3D ScannersCase Studies

SHINING 3D’s FreeScan X5 3D scanner helps Student Formula racing team improve the housing structure

An application case demonstrating the use of 3D scanning by DHBW Engineering Stuttgart eV

A monocoque is a vehicle structure where the chassis is integral to the body. Every year, the students of the Duale Hochschule Baden-Württemberg (Baden-Wurttemberg Cooperative State University) take part in the “Student Formula” race with a custom-built racing car. Universities from all over Europe participate and present the racing cars they developed and built specifically for this event. They are evaluated by a jury that takes into consideration categories such as speed, technology, safety, marketing and design. The competition gives students a direct application for engineering solutions that can involve everything from mechanical engineering to aerodynamics and metrology.

The students of the DHBW Engineering Stuttgart eV selected to scan this year’s monocoque using SHINING 3D’s handheld laser 3D scanner, the FreeScan X5. This metrology laser scanner is ideal for scanning large objects with the utmost accuracy (up to 0.03 mm) and precision (with volumetric precision up to 0.02 mm + 0.08 mm/m). Using its intersecting lasers, the system is able to scan objects that more common structured light scanners have a hard time with, including darker/black objects and reflective surfaces, like the composite monocoque built by the DHBW students.Freescan X5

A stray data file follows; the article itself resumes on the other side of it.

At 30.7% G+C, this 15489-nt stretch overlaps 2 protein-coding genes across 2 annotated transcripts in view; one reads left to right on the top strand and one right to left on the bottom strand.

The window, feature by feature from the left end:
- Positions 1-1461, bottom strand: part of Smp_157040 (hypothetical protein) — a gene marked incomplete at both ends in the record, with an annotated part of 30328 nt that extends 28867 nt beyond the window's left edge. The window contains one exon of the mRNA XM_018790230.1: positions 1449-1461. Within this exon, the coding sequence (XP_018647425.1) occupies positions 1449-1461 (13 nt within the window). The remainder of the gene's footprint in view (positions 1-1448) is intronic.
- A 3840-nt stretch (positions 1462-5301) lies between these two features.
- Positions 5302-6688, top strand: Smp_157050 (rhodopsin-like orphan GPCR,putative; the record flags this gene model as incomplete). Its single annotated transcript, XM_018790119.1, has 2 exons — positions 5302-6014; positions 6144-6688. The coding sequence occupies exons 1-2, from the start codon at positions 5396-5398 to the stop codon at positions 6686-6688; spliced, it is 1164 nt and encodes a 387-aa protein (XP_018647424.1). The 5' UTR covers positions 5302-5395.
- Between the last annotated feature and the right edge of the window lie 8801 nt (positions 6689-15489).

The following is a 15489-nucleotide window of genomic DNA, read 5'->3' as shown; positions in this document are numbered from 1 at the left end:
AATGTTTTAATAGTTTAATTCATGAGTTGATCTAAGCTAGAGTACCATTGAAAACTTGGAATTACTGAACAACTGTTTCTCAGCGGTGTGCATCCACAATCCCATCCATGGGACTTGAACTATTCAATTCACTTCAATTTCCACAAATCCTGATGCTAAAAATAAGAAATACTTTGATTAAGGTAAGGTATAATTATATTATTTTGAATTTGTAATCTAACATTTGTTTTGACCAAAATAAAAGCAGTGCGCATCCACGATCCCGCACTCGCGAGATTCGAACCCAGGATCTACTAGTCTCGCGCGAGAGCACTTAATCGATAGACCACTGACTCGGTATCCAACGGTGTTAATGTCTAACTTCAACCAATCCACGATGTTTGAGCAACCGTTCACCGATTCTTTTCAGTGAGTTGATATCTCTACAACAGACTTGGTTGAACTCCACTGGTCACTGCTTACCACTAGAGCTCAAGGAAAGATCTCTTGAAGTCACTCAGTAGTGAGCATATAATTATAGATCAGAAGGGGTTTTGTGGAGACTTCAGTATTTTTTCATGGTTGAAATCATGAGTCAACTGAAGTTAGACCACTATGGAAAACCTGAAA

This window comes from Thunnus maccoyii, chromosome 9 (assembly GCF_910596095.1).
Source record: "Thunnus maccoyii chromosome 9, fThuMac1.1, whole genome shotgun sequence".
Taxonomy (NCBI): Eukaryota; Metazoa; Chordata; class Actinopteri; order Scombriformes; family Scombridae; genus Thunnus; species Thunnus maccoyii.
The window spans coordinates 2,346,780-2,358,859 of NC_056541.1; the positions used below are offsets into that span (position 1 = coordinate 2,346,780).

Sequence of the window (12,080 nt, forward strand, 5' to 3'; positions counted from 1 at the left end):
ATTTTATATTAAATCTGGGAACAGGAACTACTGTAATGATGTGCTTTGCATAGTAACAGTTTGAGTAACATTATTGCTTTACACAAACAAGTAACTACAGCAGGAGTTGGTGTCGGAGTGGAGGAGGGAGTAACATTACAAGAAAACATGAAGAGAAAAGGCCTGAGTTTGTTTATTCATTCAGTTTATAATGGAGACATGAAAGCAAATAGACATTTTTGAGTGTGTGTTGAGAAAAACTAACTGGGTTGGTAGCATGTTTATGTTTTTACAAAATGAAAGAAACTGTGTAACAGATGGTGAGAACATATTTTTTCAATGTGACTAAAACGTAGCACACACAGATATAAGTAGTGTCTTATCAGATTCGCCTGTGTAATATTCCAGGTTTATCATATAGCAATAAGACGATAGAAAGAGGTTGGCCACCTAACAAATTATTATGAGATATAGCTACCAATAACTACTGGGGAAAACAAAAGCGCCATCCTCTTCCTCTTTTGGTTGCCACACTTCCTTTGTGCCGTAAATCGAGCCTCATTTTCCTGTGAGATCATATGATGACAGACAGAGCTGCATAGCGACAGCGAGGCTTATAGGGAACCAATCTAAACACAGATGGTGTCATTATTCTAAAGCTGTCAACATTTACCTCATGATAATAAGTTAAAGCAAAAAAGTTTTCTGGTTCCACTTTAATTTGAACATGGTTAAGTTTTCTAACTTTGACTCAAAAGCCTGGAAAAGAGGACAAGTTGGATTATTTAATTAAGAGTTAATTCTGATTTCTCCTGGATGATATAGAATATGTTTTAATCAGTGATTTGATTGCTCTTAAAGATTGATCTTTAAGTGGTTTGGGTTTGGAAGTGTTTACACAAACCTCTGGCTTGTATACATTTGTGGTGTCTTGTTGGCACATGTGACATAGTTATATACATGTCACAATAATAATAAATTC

FreeScan X5
A student of the DHBW Engineering Stuttgart eV using SHINING 3D’s FreeScan X5 3D Scanner to acquire the monocoque data. The new data collected is used to compare it with the data from the previous monocoque version.

The output data can be used for metrology level inspection and reverse engineering allowing for the correction of surfaces in the manufacturing process. Thanks to SHINING 3D’s scanner and its relative software tools, this is achieved through a highly automated process which requires minimal manual work. Using the FreeScan X5, the 3D data was thus collected and later evaluated in order to compare it against the data from last year’s version of the monocoque. The goal was to improve performance using the gathered information and analyzing the scan data to obtain a clearer idea of the tolerances for the production process.

In order to be amongst the forerunners of the Student Formula competition, students must invest a lot of time and energy into this project year after year. To better investigate the tolerance issues that arise during the manufacturing process, and to leverage this knowledge in the following years, the monocoque was initially covered with markers and then scanned over its entire surface using the FreeScan X5. This gave the students an understanding of how the vehicle compared to its original CAD model and allowed for the inspection process to take place. The scan also enables the vehicle to be compared to previous versions and, most importantly, it provides a benchmark for future versions of the monocoque.

The FreeScan X5 3D scanning process